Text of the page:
Application Architecture Guide


A blockchain application is more than the consensus engine and the transaction logic (eg. smart contracts, business logic) as implemented in the ABCI app. There are also (mobile, web, desktop) clients that will need to connect and make use of the app. We will assume for now that you have a well designed transactions and database model, but maybe this will be the topic of another article. This article is more interested in various ways of setting up the “plumbing” and connecting these pieces, and demonstrating some evolving best practices.


A very important aspect when constructing a blockchain is security. The consensus model can be DoSed (no consensus possible) by corrupting 1/3 of the validators and exploited (writing arbitrary blocks) by corrupting 2/3 of the validators. So, while the security is not that of the “weakest link”, you should take care that the “average link” is sufficiently hardened.

One big attack surface on the validators is the communication between the ABCI app and the tendermint core. This should be highly protected. Ideally, the app and the core are running on the same machine, so no external agent can target the communication channel. You can use unix sockets (with permissions preventing access from other users), or even compile the two apps into one binary if the ABCI app is also writen in go. If you are unable to do that due to language support, then the ABCI app should bind a TCP connection to localhost (, which is less efficient and secure, but still not reachable from outside. If you must run the ABCI app and tendermint core on separate machines, make sure you have a secure communication channel (ssh tunnel?)

Now assuming, you have linked together your app and the core securely, you must also make sure no one can get on the machine it is hosted on. At this point it is basic network security. Run on a secure operating system (SELinux?). Limit who has access to the machine (user accounts, but also where the physical machine is hosted). Turn off all services except for ssh, which should only be accessible by some well-guarded public/private key pairs (no password). And maybe even firewall off access to the ports used by the validators, so only known validators can connect.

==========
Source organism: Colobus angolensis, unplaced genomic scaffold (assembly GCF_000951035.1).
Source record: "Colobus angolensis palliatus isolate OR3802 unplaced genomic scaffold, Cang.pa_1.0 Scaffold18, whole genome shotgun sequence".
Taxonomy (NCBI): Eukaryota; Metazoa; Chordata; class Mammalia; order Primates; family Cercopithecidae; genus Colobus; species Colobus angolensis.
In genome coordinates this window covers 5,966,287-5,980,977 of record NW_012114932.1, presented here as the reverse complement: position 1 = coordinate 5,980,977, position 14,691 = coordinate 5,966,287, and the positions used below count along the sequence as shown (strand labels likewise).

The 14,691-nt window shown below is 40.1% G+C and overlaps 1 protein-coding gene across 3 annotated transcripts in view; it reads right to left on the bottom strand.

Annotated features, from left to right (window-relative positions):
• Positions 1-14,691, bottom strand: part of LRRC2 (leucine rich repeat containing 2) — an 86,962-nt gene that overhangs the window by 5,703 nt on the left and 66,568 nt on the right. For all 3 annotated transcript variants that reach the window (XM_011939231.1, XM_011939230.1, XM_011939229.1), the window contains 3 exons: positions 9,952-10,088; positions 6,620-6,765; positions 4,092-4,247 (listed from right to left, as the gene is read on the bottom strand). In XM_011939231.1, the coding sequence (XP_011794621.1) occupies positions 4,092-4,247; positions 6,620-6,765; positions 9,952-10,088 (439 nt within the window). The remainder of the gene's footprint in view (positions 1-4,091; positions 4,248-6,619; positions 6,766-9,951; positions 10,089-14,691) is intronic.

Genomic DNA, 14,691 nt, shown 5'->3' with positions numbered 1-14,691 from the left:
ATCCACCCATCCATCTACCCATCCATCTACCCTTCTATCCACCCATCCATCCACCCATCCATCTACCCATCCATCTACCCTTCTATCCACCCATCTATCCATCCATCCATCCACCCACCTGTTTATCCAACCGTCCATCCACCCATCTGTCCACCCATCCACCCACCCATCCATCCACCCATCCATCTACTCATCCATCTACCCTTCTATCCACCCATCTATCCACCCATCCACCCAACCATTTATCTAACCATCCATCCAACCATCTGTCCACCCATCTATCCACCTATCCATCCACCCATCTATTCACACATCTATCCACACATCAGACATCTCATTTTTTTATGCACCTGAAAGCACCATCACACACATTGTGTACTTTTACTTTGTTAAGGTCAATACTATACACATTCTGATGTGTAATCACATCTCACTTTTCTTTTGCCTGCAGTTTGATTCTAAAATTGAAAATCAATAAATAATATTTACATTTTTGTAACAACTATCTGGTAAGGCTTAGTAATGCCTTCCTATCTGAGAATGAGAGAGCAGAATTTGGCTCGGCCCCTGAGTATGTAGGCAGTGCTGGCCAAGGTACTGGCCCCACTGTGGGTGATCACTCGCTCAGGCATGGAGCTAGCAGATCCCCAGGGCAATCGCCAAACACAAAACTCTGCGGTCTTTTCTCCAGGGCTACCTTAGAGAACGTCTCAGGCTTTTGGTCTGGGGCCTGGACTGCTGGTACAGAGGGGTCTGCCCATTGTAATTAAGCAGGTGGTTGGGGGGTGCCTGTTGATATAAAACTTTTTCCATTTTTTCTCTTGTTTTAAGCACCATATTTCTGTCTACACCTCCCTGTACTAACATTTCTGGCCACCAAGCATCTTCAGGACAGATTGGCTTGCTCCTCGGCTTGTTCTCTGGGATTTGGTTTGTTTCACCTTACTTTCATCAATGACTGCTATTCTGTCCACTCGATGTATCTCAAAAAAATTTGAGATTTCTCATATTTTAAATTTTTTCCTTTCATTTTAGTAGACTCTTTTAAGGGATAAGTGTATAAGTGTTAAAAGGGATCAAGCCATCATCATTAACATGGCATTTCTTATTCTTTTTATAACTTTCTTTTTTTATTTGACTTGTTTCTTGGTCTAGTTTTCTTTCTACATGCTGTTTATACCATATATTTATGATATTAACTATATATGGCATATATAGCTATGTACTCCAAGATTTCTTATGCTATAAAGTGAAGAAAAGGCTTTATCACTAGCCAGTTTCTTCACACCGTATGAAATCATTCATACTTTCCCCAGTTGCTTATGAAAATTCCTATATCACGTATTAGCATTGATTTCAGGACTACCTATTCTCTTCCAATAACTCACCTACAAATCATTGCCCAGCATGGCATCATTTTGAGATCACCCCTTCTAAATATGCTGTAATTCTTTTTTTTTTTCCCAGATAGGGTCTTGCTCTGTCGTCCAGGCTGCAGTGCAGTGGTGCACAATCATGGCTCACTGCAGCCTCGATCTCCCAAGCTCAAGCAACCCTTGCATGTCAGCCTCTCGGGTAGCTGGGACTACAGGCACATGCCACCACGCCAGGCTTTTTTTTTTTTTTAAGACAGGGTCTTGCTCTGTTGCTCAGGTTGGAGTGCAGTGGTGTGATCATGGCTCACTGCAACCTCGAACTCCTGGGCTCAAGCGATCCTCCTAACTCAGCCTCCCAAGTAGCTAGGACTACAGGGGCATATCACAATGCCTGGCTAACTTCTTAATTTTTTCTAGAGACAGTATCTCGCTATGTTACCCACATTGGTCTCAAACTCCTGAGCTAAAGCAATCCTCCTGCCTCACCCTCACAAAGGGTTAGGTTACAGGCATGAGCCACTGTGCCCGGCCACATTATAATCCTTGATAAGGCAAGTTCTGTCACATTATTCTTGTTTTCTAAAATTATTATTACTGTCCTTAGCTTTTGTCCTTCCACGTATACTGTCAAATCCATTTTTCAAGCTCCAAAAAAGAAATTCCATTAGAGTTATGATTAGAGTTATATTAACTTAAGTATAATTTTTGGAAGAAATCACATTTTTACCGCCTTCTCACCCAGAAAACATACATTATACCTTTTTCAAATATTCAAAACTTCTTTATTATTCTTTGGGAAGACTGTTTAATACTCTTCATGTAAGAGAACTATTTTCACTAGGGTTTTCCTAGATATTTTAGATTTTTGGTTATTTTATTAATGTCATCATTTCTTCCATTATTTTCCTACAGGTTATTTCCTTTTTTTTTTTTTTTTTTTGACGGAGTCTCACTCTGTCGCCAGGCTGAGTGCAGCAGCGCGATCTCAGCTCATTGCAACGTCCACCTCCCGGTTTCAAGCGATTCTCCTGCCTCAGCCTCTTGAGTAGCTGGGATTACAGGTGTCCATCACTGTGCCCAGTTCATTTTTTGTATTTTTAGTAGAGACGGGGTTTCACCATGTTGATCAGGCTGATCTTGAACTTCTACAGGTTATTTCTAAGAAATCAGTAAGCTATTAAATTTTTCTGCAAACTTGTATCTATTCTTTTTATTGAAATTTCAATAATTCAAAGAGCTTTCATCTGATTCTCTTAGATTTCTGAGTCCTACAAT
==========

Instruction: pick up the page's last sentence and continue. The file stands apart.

There was also a suggestion on slack from @jhon about compiling everything together with a unikernel for more security, such as Mirage or UNIK.

Connecting your client to the blockchain

Tendermint Core RPC

The concept is that the ABCI app is completely hidden from the outside world and only communicated through a tested and secured interface exposed by the tendermint core. This interface exposes a lot of data on the block header and consensus process, which is quite useful for externally verifying the system. It also includes 3(!) methods to broadcast a transaction (propose it for the blockchain, and possibly await a response). And one method to query app-specific data from the ABCI application.

Pros: * Server code already written * Access to block headers to validate merkle proofs (nice for light clients) * Basic read/write functionality is supported

Cons: * Limited interface to app. All queries must be serialized into []byte (less expressive than JSON over HTTP) and there is no way to push data from ABCI app to the client (eg. notify me if account X receives a transaction)

Custom ABCI server

This was proposed by @wolfposd on slack and demonstrated by TMChat, a sample app. The concept is to write a custom server for your app (with typical REST API/websockets/etc for easy use by a mobile app). This custom server is in the same binary as the ABCI app and data store, so can easily react to complex events there that involve understanding the data format (send a message if my balance drops below 500). All “writes” sent to this server are proxied via websocket/JSON-RPC to tendermint core. When they come back as deliver_tx over ABCI, they will be written to the data store. For “reads”, we can do any queries we wish that are supported by our architecture, using any web technology that is useful. The general architecture is shown in the following diagram:

Pros: * Separates application logic from blockchain logic * Allows much richer, more flexible client-facing API * Allows pub-sub, watching certain fields, etc.

Cons: * Access to ABCI app can be dangerous (be VERY careful not to write unless it comes from the validator node) * No direct access to the blockchain headers to verify tx * You must write your own API (but maybe that’s a pro...)

Hybrid solutions

Likely the least secure but most versatile. The client can access both the tendermint node for all blockchain info, as well as a custom app server, for complex queries and pub-sub on the abci app.

Pros: All from both above solutions

Cons: Even more complexity; even more attack vectors (less security)


Read replica using non-validating nodes? They could forward transactions to the validators (fewer connections, more security), and locally allow all queries in any of the above configurations. Thus, while transaction-processing speed is limited by the speed of the abci app and the number of validators, one should be able to scale our read performance to quite an extent (until the replication process drains too many resources from the validator nodes).